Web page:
Planning a trip to Malawi? We’ve partnered with our friends at Wilderness Safaris to put together a spotlight calendar on the country outlining when to go and what to see! Take a look!
We know how amazing Malawi is and just how much there is to do and see and so do our friends at Wilderness Safaris. So here’s a calendar that captures the highlights, making it a little easier to decide when to go (or perhaps more difficult as each month there is something so exciting!!)
Jan – Mar: Bloomin’ Orchids
Nyika National Park features hundreds of orchids that bloom across the grasslands and in February particularly, expect to see these beautiful flowers across the valleys – a sight to behold.
Jan – Apr: Birds of a feather
Malawi is high on the agenda for Bird safari enthusiasts, with some 400 species in Liwonde and Nyika. The beginning of the rains (green season) usually coincides with the arrival of the migrant birds returning from the less hospitable climates north of the equator. Ideal months to see migrant birds is Feb – Mar.
May – Jul: Croc courtship
Have you ever seen the courtship process between crocodiles? The males bellow, bubble blow and fight in a bid to establish dominance, swimming with their heads up for display purposes. The females choose the male that impresses them in their waters, often the most dominant.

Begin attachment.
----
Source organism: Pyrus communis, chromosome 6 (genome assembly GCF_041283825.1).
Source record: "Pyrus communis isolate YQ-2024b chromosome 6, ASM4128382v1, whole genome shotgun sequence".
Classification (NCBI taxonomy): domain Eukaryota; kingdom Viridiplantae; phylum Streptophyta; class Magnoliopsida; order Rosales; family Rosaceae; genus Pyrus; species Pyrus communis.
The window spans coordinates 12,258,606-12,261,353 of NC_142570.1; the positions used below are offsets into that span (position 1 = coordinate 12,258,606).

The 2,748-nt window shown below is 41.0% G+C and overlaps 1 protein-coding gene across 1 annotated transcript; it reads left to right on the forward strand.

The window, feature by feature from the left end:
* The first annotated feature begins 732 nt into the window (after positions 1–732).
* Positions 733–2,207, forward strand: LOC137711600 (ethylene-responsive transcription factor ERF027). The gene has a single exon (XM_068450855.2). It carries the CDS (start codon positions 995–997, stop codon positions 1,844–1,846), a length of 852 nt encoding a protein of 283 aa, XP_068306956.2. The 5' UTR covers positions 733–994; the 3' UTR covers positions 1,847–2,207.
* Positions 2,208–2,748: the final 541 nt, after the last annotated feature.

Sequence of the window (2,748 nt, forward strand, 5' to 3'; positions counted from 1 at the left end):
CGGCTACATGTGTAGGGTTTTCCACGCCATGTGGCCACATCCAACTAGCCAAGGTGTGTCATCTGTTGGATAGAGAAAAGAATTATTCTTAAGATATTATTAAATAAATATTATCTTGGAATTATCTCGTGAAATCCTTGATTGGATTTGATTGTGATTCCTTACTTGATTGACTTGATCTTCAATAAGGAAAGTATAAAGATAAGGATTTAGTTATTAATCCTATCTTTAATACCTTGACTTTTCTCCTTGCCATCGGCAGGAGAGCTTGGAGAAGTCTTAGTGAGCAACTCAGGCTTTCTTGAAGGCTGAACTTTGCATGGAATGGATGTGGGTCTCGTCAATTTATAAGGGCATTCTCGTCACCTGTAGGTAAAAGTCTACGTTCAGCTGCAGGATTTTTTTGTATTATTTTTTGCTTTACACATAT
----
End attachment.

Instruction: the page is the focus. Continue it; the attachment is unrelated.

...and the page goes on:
Jun – Aug: Lovebirds flock
Lillian’s Lovebirds flock together and congregate in huge numbers in Liwonde National Park. The attraction for them is the flowers that they feast on, whilst bird safari enthusiasts will be rewarded by this phenomenal spectacle.
Jun – Jul: Elephants in their hundreds
The elephant population in Liwonde National Park come together in drier months, congretating at fixed water sources and feeding on the more nutritious vegetation along the river’s edge. Sightings of large elephant herds can reach into the hundreds.
Jul – early Jan: Lakefly clouds
Do you know what a lakefly is and its impact on the environment? Lakeflys swarm like dense clouds of smoke that spiral like waterspouts into the air. At this time of year, particularly over the nortnern reach of the lakeshore visitors can see these swarms and impact on environment and locals. Fish and bird species congregate for the feeding frenzy and women gather on the shore with baskets and nets, squashing the flies together to create a local delicacy that is like a burger patty deep fried… tempted? Bear Grylls would!
Oct – Nov: Love is in the air
An exciting few months as the largest antelope, the Eland regroup for mating season. In other months, visitors can see smaller herds across the plateau. Expect to see groups of 100 – 350!
Dec: Dinosaur-esque eggs hatch
Crocodile eggs are huge, similar to their ancestors that once roamed the land. The eggs begin to hatch and you can expect to hear high pitched chirping sounds alerting you (and the mummy crocs) that incubation period is over. The female break open the sand covered chamber and assists her children out of their shells by rolling the eggs between her tongue and palate – gentle giants! The mother then carries the hatchlings in her mouth to the water’s edge and continues guarding them for weeks. At birth, hatchlings are 30 cm long and feed on small insects until they are big enough to eat fish. That’s quite a mouthful if you have 10 children!